Tom Clyde: Clear as mud
With great excitement, the Centers for Disease Control and Prevention announced some new guidelines for wearing masks. With a fairly high percentage of the population now vaccinated, everybody was wondering when and where it was still considered necessary to wear a mask. It’s easy here in Utah. The Legislature has decided that we don’t need to wear no stinkin’ masks. The Legislature is mostly people in the real estate development business, and if you can’t rely on Realtors for medical advice, who can you trust?
But the feds seem to think that people are still wearing masks, and decided to change the guidelines in light of the encouraging vaccination rate around the country. In their effort to simplify things, they issued two charts, one for indoor activity and the other for outdoors. Since there wasn’t a prior chart to compare it to, it’s hard to see what the changes are. Previously we had color-coded panic levels, and all of us fully understood how we were supposed to modify behavior when the level moved from yellow to orange. Yeah, right. That was useful.
On the indoor chart, they are still recommending people wear masks pretty much everywhere. For example, it suggests wearing a mask while attending “a full capacity worship service.” There is no recommendation on a less-than-full-capacity service. Nor is there a distinction between the kind of “stand up and shout” church services and the more austere variety where people sit silently in the pews contemplating the sins of their neighbors. Vaccinated or not, indoor activities are still supposed to be masked events, according to the CDC.
The CDC announced with great excitement that fully vaccinated people are no longer expected to wear a mask when running, cycling or hiking. Did anybody ever wear a mask while running or biking? Masks were required in the lift lines this winter, but it’s impossible to ski moguls or anything else that gets you breathing hard with a mask on without fogging your goggles. The whole point in being outside was that there was enough air moving around that we were relatively safe.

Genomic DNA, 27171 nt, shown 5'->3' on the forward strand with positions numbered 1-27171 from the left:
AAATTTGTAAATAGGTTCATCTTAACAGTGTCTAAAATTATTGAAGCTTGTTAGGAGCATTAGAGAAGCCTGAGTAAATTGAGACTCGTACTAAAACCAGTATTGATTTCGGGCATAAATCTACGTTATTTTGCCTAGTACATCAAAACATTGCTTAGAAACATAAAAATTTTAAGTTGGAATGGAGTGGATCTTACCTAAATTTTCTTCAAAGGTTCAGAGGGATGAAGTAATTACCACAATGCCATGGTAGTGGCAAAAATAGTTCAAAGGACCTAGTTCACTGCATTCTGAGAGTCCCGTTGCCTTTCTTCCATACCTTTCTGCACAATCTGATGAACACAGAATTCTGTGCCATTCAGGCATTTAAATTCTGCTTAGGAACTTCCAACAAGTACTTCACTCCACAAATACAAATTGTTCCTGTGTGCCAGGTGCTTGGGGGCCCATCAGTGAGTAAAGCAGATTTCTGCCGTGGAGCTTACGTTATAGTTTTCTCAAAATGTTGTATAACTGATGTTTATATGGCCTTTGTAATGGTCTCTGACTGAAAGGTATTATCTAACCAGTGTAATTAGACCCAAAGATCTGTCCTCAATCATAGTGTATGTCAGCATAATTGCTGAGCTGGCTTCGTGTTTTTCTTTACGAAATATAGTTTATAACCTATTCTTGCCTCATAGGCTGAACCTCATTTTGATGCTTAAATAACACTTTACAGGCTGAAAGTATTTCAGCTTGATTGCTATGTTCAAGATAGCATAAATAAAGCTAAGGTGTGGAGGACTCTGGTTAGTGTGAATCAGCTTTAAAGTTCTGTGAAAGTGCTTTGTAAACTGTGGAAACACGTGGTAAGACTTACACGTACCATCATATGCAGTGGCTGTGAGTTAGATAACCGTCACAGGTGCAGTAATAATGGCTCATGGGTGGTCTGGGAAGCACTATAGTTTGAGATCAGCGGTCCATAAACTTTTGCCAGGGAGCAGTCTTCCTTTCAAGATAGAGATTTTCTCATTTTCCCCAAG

The recommendations are a little different for fully vaccinated and unvaccinated people. For example, according to the CDC chart, everyone is safe to “attend a small outdoor gathering with fully vaccinated family and friends” without a mask. Even the unvaccinated are safe to attend such a fully vaccinated gathering — except that if there is an unvaccinated person attending, it is no longer a “gathering with fully vaccinated family and friends.” Your barbecue can’t be fully vaccinated if there is an unvaccinated guest there. Vaccinate the steaks to be safe.
At big outdoor events like sporting events, parades, concerts and so on, everybody is still supposed to wear masks, regardless of their vaccination status, except in Utah where the Legislature has said we have immunity by legislative decree.
So once again, as it has been through this entire plague year, the messaging is unclear, inconsistent and not useful in assessing your risk factors. The CDC chart doesn’t take into account factors like the level of community spread. In Michigan, they are sneezing the plague on each other in the highest contagion levels seen so far. Vaccinated or not, wearing a hazmat suit in Michigan seems like a good idea. Spread levels are way down in other areas. Things seems pretty calm here now that the tourist season is at a low point, though we can expect that to change.
Vaccination levels vary widely. According to KSL, Utah has fully vaccinated about 37% of the population older than 16. Summit County has vaccinated 43% of the total population. Salt Lake County is at 29%, and the lowest rate is the health department covering Duchesne/Uintah/Daggett and counties, with only 19%. Part of the wide difference is the percentage of children under 16 in some areas. Suburbs like Saratoga Springs, west of Utah Lake, have only vaccinated 19% of their total population. In Park City, the figure is 45%, but our percentage of people younger than 16 is much smaller than Saratoga Springs. It’s hard to know how much resistance to vaccination there is, but we’re a long way from the 70% or more that experts say will allow us to hit “herd immunity.”
So as plans for Memorial Day barbecues begin to take shape, you have to consider whether to invite unvaccinated friends or family members, or possibly to set up a table in the far reaches of the backyard for the pariah section where the unvaccinated can sit together, masked and safely downwind from the rest of the group.
Fortunately, we now have the handy CDC chart that clarifies all of this. In a group that is comprised of fully vaccinated, partially vaccinated, and not-vaccinated-and-never-will-be, the CDC chart makes it clear that the person who most definitely needs to be wearing a mask is the person who most likely isn’t. I feel better already.
Tom Clyde practiced law in Park City for many years. He lives on a working ranch in Woodland and has been writing this column since 1986.
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